|Production Code||Series 10, episode 6|
|Dates||May 20, 2017|
With Peter Capaldi
Written by Steven Moffat Directed by Daniel Nettheim
Executive Producers: Steven Moffat, Brian Minchin.
|Synopsis: The Vatican has a manuscript too dangerous to read. And CERN has made a fatal discovery.|
Veritas by Niall Jones 18/4/23
The Da Vinci Code meets The Matrix: it's an easy way to summarise Extremis. It is, after all, a story involving the Catholic Church, set partly in a secret library, that reveals that reality is in fact an illusion created by powerful aliens. As X meets Y formulae go, this one seems fairly accurate. And yet, to describe Extremis in this way is to miss what makes it so interesting.
What makes Extremis stand apart from the episodes that precede it isn't its setting, the revelations of its plot, or even that it is the first part of a loose trilogy written by three different writers, but the fact that it's all about the Doctor.
The Doctor has a mythic presence in Extremis. When he enters the story, he does so standing impassively at the prow of a wooden rowing boat, heading towards an imposing castle, like something out of Arthurian legend. He is being taken to the Fatality Index, an organisation that acts as executioners to the universe. A Time Lord is about to die. While the opening scene seems to point to the Doctor being the victim, in typical Moffat fashion, a reverse takes place and it is revealed that it is Missy who is to be executed, the Doctor her executioner.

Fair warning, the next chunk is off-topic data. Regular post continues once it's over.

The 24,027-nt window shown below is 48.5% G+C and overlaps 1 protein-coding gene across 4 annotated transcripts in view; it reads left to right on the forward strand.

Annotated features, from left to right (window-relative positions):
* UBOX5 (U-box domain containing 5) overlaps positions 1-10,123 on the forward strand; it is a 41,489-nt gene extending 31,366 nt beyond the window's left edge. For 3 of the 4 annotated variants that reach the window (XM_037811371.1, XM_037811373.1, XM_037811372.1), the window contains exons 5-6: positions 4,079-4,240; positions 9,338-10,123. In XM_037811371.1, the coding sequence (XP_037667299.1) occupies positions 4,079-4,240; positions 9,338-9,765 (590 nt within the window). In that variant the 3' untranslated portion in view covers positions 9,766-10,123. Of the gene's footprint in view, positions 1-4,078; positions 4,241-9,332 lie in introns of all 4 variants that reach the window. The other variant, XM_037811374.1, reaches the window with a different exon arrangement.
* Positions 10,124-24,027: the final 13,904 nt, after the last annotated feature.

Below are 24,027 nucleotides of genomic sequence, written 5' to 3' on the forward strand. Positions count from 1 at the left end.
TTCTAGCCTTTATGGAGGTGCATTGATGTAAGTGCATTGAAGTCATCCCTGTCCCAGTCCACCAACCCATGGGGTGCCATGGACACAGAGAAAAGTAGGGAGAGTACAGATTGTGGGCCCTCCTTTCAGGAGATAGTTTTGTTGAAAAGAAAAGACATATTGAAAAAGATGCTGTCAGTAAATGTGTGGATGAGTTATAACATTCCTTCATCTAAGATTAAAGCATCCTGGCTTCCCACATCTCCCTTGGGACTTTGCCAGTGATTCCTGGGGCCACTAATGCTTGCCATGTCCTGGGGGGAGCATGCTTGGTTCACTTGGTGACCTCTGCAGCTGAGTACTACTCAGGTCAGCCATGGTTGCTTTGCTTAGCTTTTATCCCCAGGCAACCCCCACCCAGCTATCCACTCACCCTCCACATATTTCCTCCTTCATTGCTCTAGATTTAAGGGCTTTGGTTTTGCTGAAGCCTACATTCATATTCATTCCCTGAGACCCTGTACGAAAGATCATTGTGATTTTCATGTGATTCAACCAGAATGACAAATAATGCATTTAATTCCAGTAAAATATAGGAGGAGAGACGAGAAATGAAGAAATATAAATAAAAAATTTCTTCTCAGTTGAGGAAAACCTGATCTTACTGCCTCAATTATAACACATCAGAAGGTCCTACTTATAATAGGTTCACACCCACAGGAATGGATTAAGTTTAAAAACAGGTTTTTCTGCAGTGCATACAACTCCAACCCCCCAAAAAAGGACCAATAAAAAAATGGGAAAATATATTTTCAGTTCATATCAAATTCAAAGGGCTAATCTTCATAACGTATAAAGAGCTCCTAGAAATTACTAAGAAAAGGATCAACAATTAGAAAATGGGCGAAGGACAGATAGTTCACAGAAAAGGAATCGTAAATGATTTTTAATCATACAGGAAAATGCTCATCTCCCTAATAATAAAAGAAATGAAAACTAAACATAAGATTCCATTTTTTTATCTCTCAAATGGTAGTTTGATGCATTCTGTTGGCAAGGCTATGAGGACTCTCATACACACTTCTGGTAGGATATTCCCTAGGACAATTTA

These scenes are, quite literally, at the centre of Series 10, revealing the mystery of the vault and setting up Missy's redemption arc. It's also worth noting that these scenes are set before the Doctor's first encounter with Bill in The Pilot. That the story has its roots before her character enters it is indicative of her supporting role in the story, in contrast to previous episodes, where she is the main character. While the Fatality Index's link to the main plot of Extremis may seem obscure, these scenes connect to the rest of the story through the character of Nardole.
While Nardole's role in Series 10 is largely a comedic one, his presence in these scenes is much more serious. Acting as a priest to the Doctor, he reads these words to him: 'Good is not goodness that seeks advantage. Good is good in the final hour, in the deepest pit: without hope, without witness, without reward. Only in darkness are we revealed. Virtue is only virtue in extremis'. While these words sound biblical, echoing St Paul's famous description of the qualities of love in 1 Corinthians, they come not from the Bible, but from the Diary of River Song. The Doctor's relationship with her may have ended at the Singing Towers of Darillium, but her presence remains powerful. Her words act as a reminder to the Doctor and as a challenge to Missy. They carry weight, especially after her death, because of how uniquely intimate her relationship with the Doctor was. In this regard, it is notable that the Doctor is visibly wearing a wedding ring throughout the episode.